From "What is the Contemporary?" by Giorgio Agamben
In the firmament that we observe at night, the stars shine brightly, surrounded by a thick darkness. Since the number of galaxies and luminous bodies in the universe is almost infinite, the darkness that we see in the sky is something that, according to scientists, demands an explanation… In an expanding universe, the most remote galaxies move away from us at a speed so great that their light is never able to reach us. What we perceive as the darkness of the heavens is this light that, though traveling toward us, cannot reach us…
To perceive, in the darkness of the present, this light that strives to reach us but cannot - this is what it means to be contemporary. As such, contemporaries are rare. And for this reason, to be contemporary is, first and foremost, a question of courage, because it means being able not only to firmly fix your gaze on the darkness of the epoch, but also to perceive in this darkness a light that, while directed toward us, infinitely distances itself from us. In other words, it is like being on time for an appointment that one cannot but miss.
“Dante… claimed in his unfinished treatise on language… that ever since the Fall, human speech has always begun with an exclamation of despair: “Heu!” The poet’s suggestion is worth considering seriously. What would it mean for the primary form of human speech to be not a statement, a question, or a naming but an exclamation?”—Daniel Heller-Roazen, Echolalias: On the forgetting of language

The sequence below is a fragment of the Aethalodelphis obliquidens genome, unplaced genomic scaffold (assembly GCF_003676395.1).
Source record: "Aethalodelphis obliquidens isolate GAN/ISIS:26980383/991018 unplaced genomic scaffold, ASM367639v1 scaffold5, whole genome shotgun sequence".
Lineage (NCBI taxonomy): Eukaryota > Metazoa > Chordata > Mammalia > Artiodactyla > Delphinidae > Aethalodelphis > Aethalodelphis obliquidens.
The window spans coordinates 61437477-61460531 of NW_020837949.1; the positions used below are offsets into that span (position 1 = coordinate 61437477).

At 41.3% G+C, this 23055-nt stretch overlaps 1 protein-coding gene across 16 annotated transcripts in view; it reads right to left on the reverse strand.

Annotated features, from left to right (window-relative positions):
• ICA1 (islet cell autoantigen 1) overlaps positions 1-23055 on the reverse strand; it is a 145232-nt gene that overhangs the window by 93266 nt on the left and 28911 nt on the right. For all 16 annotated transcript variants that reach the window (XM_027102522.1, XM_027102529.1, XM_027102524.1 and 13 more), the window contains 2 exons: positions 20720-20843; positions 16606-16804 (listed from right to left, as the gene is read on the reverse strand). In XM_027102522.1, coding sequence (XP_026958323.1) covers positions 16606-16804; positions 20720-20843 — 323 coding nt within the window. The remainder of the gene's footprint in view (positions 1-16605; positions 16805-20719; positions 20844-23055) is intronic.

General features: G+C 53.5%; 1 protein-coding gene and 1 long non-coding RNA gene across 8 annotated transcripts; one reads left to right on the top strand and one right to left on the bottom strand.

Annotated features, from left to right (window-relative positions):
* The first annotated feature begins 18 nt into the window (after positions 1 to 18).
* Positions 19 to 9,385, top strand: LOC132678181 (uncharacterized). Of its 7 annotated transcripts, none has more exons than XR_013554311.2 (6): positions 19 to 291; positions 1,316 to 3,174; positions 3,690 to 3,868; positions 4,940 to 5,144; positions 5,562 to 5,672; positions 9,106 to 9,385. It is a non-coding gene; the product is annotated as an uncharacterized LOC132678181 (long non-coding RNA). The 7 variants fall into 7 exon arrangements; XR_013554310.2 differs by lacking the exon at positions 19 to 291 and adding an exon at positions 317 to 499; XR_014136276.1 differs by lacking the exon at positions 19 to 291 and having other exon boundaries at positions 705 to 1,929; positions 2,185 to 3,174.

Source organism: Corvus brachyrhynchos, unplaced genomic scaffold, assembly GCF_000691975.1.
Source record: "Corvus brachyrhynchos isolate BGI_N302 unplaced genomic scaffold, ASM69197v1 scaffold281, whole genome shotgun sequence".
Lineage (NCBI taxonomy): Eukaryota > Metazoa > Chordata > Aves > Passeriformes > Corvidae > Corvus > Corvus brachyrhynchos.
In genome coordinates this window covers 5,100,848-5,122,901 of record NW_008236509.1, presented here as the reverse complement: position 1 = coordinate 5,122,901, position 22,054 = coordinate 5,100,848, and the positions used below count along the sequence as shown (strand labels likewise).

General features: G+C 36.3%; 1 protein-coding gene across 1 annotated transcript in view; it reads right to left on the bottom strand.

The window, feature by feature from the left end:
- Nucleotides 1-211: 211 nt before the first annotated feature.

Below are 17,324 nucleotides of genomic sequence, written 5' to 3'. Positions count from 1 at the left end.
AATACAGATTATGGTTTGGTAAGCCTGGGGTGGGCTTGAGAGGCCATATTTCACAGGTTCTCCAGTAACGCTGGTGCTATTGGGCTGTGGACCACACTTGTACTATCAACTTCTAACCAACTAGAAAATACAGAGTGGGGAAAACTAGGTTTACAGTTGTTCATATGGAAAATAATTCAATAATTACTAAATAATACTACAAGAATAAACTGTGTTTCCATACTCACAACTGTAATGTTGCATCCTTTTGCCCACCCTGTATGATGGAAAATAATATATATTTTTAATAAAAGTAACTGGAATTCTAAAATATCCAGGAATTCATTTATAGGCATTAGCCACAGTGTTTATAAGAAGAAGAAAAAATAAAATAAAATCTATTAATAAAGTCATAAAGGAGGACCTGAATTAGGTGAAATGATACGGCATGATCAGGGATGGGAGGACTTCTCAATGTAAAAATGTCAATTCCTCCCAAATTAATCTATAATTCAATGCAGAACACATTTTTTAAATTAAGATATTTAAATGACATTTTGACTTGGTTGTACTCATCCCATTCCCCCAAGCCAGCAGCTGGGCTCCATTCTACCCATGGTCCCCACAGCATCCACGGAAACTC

“These ambiguities, redundancies, and deficiencies recall those attributed by Dr. Franz Kuhn to a certain Chinese encyclopedia entitled Celestial Emporium of Benevolent Knowledge. On those remote pages it is written that animals are divided into (a) those that belong to the Emperor, (b) embalmed ones, (c) those that are trained, (d) suckling pigs, (e) mermaids, (f) fabulous ones, (g) stray dogs, (h) those that are included in this classification, (i) those that tremble as if they were mad, (j) innumerable ones, (k) those drawn with a very fine camel’s hair brush, (l) others, (m) those that have just broken a flower vase, (n) those that resemble flies from a distance.”—Jorge Luis Borges (via mianoti)
There is no choice but to go on with this burning inside, and to let it burn until there’s nothing left but a fine layer of ash. In time, this layer will be blanketed by the detritus of some new pain that, in order to keep ourselves going, we pretend is different from the last. Should anyone care to examine our geology they will see here evidence of an upheaval.
“… And so each venture
Is a new beginning, a raid on the inarticulate
With shabby equipment always deteriorating
In the general mess of imprecision of feeling,
Undisciplined squads of emotion. And what there is to conquer
By strength and submission, has already been discovered
Once or twice, or several times, by men whom one cannot hope
To emulate—but there is no competition—
There is only the fight to recover what has been lost
And found and lost again and again: and now, under conditions
That seem unpropitious. But perhaps neither gain nor loss.
For us, there is only the trying. The rest is not our business.”—From “East Coker,” in T.S. Eliot’s Four Quartets
“Language can only deal meaningfully with a special, restricted segment of reality. The rest, and it is presumably the much larger part, is silence.”—George Steiner, Language and Silence (via silencesounds)
“The poem is not a vehicle, it is an act of transportation. The poem, made of breath, blows us away - to everything that is not ‘us,’ to everything by which an ‘us’ is created. Writer to reader, self to another self, today to yesterday, this world to other worlds. Silence to sound to silence …”—Eliot Weinberger, “The River”